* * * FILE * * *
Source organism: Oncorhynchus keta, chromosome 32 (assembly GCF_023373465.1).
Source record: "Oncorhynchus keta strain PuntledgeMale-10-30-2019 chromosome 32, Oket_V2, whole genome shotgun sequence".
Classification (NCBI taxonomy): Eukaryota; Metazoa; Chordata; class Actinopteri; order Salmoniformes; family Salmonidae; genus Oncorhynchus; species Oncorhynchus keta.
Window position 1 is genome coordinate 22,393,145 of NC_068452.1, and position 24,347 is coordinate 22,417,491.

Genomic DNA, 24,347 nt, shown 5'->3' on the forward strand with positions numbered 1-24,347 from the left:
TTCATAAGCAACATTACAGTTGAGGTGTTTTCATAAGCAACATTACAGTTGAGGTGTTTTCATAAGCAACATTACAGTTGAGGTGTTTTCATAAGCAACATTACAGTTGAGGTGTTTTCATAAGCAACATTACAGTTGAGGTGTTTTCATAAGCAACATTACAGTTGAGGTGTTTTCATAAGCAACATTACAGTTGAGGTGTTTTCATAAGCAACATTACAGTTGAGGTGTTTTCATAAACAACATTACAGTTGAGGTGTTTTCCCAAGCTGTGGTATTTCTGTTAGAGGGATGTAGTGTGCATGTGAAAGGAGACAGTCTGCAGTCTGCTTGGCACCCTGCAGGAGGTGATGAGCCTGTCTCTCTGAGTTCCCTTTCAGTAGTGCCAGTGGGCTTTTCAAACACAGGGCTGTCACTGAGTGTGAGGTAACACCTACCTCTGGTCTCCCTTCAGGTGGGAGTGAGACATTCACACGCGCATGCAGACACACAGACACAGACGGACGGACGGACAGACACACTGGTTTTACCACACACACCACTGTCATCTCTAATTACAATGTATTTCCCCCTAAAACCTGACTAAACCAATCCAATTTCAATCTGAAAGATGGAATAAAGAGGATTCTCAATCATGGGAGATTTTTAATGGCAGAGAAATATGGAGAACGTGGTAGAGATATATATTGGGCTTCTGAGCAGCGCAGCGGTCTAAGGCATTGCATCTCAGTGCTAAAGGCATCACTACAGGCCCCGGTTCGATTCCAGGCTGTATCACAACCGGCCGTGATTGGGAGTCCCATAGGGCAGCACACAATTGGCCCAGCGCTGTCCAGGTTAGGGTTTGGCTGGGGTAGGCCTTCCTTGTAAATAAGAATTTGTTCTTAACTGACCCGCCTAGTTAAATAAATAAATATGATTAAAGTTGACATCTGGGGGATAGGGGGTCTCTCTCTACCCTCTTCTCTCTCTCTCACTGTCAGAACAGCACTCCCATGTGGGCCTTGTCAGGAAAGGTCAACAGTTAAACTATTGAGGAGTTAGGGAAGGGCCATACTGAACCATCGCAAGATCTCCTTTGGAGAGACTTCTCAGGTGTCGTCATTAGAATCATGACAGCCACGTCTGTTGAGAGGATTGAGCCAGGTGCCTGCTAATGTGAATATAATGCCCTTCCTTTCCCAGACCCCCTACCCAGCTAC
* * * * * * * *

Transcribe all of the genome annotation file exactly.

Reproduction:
Source organism: Oncorhynchus keta, chromosome 32 (assembly GCF_023373465.1).
Source record: "Oncorhynchus keta strain PuntledgeMale-10-30-2019 chromosome 32, Oket_V2, whole genome shotgun sequence".
Classification (NCBI taxonomy): Eukaryota; Metazoa; Chordata; class Actinopteri; order Salmoniformes; family Salmonidae; genus Oncorhynchus; species Oncorhynchus keta.
Window position 1 is genome coordinate 22,393,145 of NC_068452.1, and position 24,347 is coordinate 22,417,491.

Genomic DNA, 24,347 nt, shown 5'->3' on the forward strand with positions numbered 1-24,347 from the left:
TTCATAAGCAACATTACAGTTGAGGTGTTTTCATAAGCAACATTACAGTTGAGGTGTTTTCATAAGCAACATTACAGTTGAGGTGTTTTCATAAGCAACATTACAGTTGAGGTGTTTTCATAAGCAACATTACAGTTGAGGTGTTTTCATAAGCAACATTACAGTTGAGGTGTTTTCATAAGCAACATTACAGTTGAGGTGTTTTCATAAGCAACATTACAGTTGAGGTGTTTTCATAAACAACATTACAGTTGAGGTGTTTTCCCAAGCTGTGGTATTTCTGTTAGAGGGATGTAGTGTGCATGTGAAAGGAGACAGTCTGCAGTCTGCTTGGCACCCTGCAGGAGGTGATGAGCCTGTCTCTCTGAGTTCCCTTTCAGTAGTGCCAGTGGGCTTTTCAAACACAGGGCTGTCACTGAGTGTGAGGTAACACCTACCTCTGGTCTCCCTTCAGGTGGGAGTGAGACATTCACACGCGCATGCAGACACACAGACACAGACGGACGGACGGACAGACACACTGGTTTTACCACACACACCACTGTCATCTCTAATTACAATGTATTTCCCCCTAAAACCTGACTAAACCAATCCAATTTCAATCTGAAAGATGGAATAAAGAGGATTCTCAATCATGGGAGATTTTTAATGGCAGAGAAATATGGAGAACGTGGTAGAGATATATATTGGGCTTCTGAGCAGCGCAGCGGTCTAAGGCATTGCATCTCAGTGCTAAAGGCATCACTACAGGCCCCGGTTCGATTCCAGGCTGTATCACAACCGGCCGTGATTGGGAGTCCCATAGGGCAGCACACAATTGGCCCAGCGCTGTCCAGGTTAGGGTTTGGCTGGGGTAGGCCTTCCTTGTAAATAAGAATTTGTTCTTAACTGACCCGCCTAGTTAAATAAATAAATATGATTAAAGTTGACATCTGGGGGATAGGGGGTCTCTCTCTACCCTCTTCTCTCTCTCTCACTGTCAGAACAGCACTCCCATGTGGGCCTTGTCAGGAAAGGTCAACAGTTAAACTATTGAGGAGTTAGGGAAGGGCCATACTGAACCATCGCAAGATCTCCTTTGGAGAGACTTCTCAGGTGTCGTCATTAGAATCATGACAGCCACGTCTGTTGAGAGGATTGAGCCAGGTGCCTGCTAATGTGAATATAATGCCCTTCCTTTCCCAGACCCCCTACCCAGCTAC